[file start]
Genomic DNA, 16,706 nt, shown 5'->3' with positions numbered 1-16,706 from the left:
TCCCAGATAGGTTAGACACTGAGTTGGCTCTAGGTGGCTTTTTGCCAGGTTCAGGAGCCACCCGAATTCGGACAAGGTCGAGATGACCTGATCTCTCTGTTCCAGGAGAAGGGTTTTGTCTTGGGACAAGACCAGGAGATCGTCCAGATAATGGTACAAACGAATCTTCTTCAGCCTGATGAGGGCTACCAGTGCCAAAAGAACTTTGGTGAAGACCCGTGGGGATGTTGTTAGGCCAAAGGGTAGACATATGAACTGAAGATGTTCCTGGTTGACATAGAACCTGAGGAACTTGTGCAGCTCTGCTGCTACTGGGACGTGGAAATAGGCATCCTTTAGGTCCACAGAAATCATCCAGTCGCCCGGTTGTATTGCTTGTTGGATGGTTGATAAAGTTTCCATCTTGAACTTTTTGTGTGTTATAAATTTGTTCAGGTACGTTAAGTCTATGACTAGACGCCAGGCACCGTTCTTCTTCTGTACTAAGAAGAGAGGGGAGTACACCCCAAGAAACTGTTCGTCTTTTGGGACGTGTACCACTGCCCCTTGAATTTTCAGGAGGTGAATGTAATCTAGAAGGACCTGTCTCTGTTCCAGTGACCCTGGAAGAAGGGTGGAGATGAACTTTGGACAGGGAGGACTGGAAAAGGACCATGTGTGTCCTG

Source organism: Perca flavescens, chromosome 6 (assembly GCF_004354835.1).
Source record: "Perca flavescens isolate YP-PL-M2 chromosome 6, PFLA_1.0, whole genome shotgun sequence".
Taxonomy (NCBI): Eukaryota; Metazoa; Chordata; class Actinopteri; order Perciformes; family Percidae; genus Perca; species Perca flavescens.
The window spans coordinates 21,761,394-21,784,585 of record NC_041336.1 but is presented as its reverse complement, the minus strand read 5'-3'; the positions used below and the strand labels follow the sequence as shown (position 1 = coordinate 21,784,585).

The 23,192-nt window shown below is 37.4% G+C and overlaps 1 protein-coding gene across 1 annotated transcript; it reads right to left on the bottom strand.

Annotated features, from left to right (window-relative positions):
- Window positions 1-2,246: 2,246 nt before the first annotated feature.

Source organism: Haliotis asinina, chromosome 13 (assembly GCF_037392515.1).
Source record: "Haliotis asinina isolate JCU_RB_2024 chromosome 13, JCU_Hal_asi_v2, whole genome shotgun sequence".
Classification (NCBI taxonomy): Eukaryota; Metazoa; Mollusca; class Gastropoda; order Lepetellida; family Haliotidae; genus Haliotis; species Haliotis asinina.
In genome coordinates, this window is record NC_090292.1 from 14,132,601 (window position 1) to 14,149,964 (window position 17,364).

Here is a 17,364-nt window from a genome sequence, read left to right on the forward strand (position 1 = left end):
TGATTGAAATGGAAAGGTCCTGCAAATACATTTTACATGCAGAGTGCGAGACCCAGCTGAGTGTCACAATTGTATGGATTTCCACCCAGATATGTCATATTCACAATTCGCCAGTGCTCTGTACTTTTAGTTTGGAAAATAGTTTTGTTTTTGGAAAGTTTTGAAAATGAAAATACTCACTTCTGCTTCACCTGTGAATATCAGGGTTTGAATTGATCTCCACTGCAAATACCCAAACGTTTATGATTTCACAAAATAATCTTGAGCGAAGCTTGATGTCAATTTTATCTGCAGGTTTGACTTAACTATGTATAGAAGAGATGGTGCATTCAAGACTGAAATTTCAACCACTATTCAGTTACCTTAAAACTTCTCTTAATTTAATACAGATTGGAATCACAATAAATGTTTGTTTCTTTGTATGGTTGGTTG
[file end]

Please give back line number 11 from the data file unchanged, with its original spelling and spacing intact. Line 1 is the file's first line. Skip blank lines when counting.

Source record: "Haliotis asinina isolate JCU_RB_2024 chromosome 13, JCU_Hal_asi_v2, whole genome shotgun sequence".